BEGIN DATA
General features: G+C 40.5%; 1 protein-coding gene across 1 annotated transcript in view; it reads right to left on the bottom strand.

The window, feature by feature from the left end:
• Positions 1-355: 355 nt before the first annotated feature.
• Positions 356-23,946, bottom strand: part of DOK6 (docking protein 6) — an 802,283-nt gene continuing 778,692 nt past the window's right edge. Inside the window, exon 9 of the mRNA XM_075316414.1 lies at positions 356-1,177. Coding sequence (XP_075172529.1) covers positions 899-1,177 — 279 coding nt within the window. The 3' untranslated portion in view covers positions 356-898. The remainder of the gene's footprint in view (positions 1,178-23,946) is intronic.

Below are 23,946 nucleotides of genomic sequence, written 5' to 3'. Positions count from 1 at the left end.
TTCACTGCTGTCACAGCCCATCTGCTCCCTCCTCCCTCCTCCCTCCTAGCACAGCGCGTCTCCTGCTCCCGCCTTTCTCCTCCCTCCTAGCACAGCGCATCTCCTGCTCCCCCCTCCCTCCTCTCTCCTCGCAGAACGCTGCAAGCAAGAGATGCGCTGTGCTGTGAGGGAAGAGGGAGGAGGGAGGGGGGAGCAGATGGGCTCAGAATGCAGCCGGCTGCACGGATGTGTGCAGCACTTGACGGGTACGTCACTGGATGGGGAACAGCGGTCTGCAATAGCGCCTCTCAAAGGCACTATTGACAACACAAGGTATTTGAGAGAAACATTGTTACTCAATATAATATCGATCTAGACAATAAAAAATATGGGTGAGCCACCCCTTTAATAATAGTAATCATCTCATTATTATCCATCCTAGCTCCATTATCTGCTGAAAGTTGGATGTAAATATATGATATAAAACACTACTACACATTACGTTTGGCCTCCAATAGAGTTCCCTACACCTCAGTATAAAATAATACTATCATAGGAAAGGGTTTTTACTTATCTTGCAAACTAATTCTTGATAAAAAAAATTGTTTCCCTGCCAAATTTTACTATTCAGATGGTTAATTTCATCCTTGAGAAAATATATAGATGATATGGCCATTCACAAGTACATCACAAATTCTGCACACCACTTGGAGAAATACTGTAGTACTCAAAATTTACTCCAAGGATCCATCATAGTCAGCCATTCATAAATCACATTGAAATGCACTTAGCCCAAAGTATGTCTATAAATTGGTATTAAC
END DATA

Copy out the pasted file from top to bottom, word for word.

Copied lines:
General features: G+C 40.5%; 1 protein-coding gene across 1 annotated transcript in view; it reads right to left on the bottom strand.

The window, feature by feature from the left end:
• Positions 1-355: 355 nt before the first annotated feature.
• Positions 356-23,946, bottom strand: part of DOK6 (docking protein 6) — an 802,283-nt gene continuing 778,692 nt past the window's right edge. Inside the window, exon 9 of the mRNA XM_075316414.1 lies at positions 356-1,177. Coding sequence (XP_075172529.1) covers positions 899-1,177 — 279 coding nt within the window. The 3' untranslated portion in view covers positions 356-898. The remainder of the gene's footprint in view (positions 1,178-23,946) is intronic.

Below are 23,946 nucleotides of genomic sequence, written 5' to 3'. Positions count from 1 at the left end.
TTCACTGCTGTCACAGCCCATCTGCTCCCTCCTCCCTCCTCCCTCCTAGCACAGCGCGTCTCCTGCTCCCGCCTTTCTCCTCCCTCCTAGCACAGCGCATCTCCTGCTCCCCCCTCCCTCCTCTCTCCTCGCAGAACGCTGCAAGCAAGAGATGCGCTGTGCTGTGAGGGAAGAGGGAGGAGGGAGGGGGGAGCAGATGGGCTCAGAATGCAGCCGGCTGCACGGATGTGTGCAGCACTTGACGGGTACGTCACTGGATGGGGAACAGCGGTCTGCAATAGCGCCTCTCAAAGGCACTATTGACAACACAAGGTATTTGAGAGAAACATTGTTACTCAATATAATATCGATCTAGACAATAAAAAATATGGGTGAGCCACCCCTTTAATAATAGTAATCATCTCATTATTATCCATCCTAGCTCCATTATCTGCTGAAAGTTGGATGTAAATATATGATATAAAACACTACTACACATTACGTTTGGCCTCCAATAGAGTTCCCTACACCTCAGTATAAAATAATACTATCATAGGAAAGGGTTTTTACTTATCTTGCAAACTAATTCTTGATAAAAAAAATTGTTTCCCTGCCAAATTTTACTATTCAGATGGTTAATTTCATCCTTGAGAAAATATATAGATGATATGGCCATTCACAAGTACATCACAAATTCTGCACACCACTTGGAGAAATACTGTAGTACTCAAAATTTACTCCAAGGATCCATCATAGTCAGCCATTCATAAATCACATTGAAATGCACTTAGCCCAAAGTATGTCTATAAATTGGTATTAAC